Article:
How to save your configuration

When you like something and you want to make it part of your configuration, open the file ~/.emacs.d/init.el. If you started with an older version of Emacs and have a ~/.emacs file instead, be sure to move its contents to ~/.emacs.d/init.el and remove the ~/.emacs file.

It's usually safe to add your new code to the bottom of the file. If your init.el already contains some code, make sure you add your new code after the last closing parenthesis. If you're changing things like load-path, you may want to put the code earlier in the file (before the library is loaded). Save your init.el and restart Emacs.

What if you added something to your init.el that caused an error when you started Emacs? Don't worry. You can find out which part caused the error with emacs --debug-init. You can also start Emacs without your configuration file by typing emacs -q at the command-line. Then you can open your init.el, remove the problematic line, and restart to see if that fixed it.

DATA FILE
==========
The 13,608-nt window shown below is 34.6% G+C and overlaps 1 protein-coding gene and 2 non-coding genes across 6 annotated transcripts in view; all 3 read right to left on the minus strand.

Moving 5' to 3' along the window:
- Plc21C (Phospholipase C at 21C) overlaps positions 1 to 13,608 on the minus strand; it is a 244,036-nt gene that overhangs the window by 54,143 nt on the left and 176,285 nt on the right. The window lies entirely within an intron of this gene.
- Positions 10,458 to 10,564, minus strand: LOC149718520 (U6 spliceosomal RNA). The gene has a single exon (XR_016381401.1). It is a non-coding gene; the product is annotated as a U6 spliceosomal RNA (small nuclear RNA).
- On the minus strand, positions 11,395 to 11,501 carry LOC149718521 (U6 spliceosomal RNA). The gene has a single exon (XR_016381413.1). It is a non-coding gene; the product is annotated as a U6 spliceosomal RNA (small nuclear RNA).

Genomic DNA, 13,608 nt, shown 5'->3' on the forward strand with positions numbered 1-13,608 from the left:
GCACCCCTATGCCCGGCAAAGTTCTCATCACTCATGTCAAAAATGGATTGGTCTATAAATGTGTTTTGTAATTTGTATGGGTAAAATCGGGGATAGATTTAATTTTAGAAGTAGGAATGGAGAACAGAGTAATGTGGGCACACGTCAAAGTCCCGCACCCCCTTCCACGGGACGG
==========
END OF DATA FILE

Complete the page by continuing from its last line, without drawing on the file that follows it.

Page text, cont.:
Okay, let's start writing Emacs Lisp!

How to load modes to change the way that Emacs behaves

Emacs has "modes" that load different pieces of functionality. You've already seen how Emacs Lisp Mode (or emacs-lisp-mode, which is the actual name in Emacs Lisp) changes the color of code in the *scratch* buffer. Other modes affect how you use Emacs. Here's an example of a mode that you may find useful. It turns on completion for M-x.


Put that in your *scratch* and use M-x eval-buffer to evaluate it. Now try M-x again, and start typing eval-buffer. As you type, Emacs will suggest possible completions. There are even more shortcuts for M-x, but this is probably a good start for you.

Here are some other modes that might be helpful:


Try using C-x C-e (eval-last-sexp) to evaluate these lines one at a time. Put your cursor after the ending ) on each line, then type C-x C-e.